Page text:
Friday, 15 January 2021

Godmothered (2020)

Crashing through from the fairytale world to the harsher realities of our own world is a seam that has been mined by Disney before, most notably with the very enjoyable Enchanted. And if you liked that movie then you should like this one. It's very similar.

Jillian Bell plays Eleanor, a fairy godmother in her training years. Unfortunately, by the time/if she ever qualifies, it may all be too late. People don't seem to need fairy godmothers any more. Nobody is getting their "happy ever after". Eleanor decides to change things by making things right for a young girl named Mackenzie, after finding her letter in the archives. That letter, however, was written some time ago, and Mackenzie (Isla Fisher) is now a stressed-out single mother, working for a news station that seems determined to gain ratings by focusing on negative stories and fear-mongering. Mackenzie seems to have accepted that she's not going to have a "happy ever after", but she may also be holding back her daughters, Mia (Willa Skye) and Jane (Jillian Shea Spaeder).

Your enjoyment of Godmothered will depend on a number of factors, not least of which is how much you warm to Jillian Bell in her main role. I tend to find Bell very hit and miss, depending on how irritating her character is supposed to be (and she tends to be given irritating characters in many of her films), but she's a lot of fun as the trainee with more enthusiasm than natural talent, doing her best to get results without the full skillset that some others have. You also have to accept the predictability of it all, the weak mix of characters, and the sweetness of the big main lesson. Having said that, you usually have to accept those things with most Disney movies, so it's no major inconvenience if you know the kind of film you're about to watch.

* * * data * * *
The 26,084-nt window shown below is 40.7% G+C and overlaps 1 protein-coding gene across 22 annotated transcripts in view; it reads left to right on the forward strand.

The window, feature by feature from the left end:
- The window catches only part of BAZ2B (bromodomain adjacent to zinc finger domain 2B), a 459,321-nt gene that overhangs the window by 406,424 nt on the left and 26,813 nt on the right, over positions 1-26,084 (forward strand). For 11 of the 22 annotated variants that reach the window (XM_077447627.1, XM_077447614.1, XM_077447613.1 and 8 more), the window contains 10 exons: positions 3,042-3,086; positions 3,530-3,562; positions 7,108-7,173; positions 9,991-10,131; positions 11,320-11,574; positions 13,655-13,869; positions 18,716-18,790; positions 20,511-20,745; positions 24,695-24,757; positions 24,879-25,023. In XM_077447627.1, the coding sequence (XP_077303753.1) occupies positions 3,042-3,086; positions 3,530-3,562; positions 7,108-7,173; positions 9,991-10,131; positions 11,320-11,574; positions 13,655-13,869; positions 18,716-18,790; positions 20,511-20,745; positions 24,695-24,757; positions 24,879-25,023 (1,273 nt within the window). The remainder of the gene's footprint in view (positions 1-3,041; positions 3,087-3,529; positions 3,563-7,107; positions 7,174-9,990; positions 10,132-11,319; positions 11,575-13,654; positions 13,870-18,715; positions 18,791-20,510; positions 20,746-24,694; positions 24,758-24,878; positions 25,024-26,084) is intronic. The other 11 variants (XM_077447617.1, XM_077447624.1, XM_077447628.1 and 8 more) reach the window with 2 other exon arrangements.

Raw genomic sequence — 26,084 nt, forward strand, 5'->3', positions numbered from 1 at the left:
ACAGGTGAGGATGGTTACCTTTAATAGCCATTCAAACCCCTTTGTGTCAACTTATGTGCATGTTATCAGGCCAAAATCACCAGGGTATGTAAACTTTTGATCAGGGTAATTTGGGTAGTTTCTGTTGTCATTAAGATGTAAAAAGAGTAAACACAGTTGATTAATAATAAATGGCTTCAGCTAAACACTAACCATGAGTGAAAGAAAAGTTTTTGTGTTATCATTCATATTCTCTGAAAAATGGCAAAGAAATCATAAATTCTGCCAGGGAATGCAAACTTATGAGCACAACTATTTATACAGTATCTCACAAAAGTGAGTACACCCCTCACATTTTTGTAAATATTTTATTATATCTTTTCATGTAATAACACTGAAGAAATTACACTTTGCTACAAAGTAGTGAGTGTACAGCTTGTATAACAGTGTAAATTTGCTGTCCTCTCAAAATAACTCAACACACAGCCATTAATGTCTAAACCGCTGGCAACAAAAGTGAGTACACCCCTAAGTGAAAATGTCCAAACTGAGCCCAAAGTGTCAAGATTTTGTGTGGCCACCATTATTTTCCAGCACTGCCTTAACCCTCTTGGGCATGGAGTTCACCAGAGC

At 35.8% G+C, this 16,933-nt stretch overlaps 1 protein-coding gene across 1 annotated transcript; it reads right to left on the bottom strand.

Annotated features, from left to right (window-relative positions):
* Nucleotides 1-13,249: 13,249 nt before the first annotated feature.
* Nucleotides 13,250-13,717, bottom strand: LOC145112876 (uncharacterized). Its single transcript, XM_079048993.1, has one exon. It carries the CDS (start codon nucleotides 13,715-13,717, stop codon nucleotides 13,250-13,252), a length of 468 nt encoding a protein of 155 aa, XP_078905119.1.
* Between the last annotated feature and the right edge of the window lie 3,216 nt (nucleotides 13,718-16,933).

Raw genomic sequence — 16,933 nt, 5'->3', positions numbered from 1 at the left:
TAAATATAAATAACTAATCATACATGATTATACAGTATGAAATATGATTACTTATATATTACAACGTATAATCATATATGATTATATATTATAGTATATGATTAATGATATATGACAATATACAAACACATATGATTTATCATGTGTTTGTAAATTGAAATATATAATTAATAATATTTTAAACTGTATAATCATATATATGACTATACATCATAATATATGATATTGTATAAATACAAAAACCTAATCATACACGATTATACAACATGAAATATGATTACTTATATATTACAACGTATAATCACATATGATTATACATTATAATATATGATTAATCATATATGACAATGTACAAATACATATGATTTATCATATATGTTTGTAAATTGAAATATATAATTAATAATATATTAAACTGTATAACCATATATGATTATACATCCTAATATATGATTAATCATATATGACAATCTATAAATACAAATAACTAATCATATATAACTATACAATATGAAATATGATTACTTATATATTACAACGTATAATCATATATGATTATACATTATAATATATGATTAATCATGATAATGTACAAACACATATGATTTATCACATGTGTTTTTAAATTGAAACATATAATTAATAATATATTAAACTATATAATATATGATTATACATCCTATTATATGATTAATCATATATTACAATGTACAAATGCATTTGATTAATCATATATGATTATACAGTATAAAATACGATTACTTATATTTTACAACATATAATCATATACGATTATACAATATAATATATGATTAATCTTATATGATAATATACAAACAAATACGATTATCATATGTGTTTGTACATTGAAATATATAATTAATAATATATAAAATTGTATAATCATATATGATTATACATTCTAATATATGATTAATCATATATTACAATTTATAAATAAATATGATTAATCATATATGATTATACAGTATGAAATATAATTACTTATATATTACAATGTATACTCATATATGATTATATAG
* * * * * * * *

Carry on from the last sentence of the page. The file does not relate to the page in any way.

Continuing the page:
Although the script by Kari Granlund and Melissa Stack doesn't take any chances, director Sharon Maguire keeps everything moving along nicely enough, and staves off boredom with some smaller-scale set-pieces (be it Mackenzie being inconvenienced by a huge ballgown that has magically appeared on her or a race-against-the-clock finale that relies on Eleanor finally perfecting one or two of the traditional spells).

Bell and Fisher have fun together, Spaeder and Skye are just fine, Santiago Cabrera is a prospective "prince", literally named Hugh Prince, and Utkarsh Ambudkar provides some laughs as the boss who thinks bad news = ratings. June Squibb is a delight as Agnes, the fairy godmother who narrates the tale, and Jane Curtin is the strict head of the fairy godmothers who ends up racing to stop Eleanor making what she assumes will be a big mess of things.

Light and enjoyable from start to finish, the biggest thing going against Godmothered is that, while it wanders through some very similar terrain, it isn't Enchanted. That's no reason to criticise this movie too harshly though. One Disney movie being very similar to another Disney movie is hardly anything new. It's often part of the appeal.


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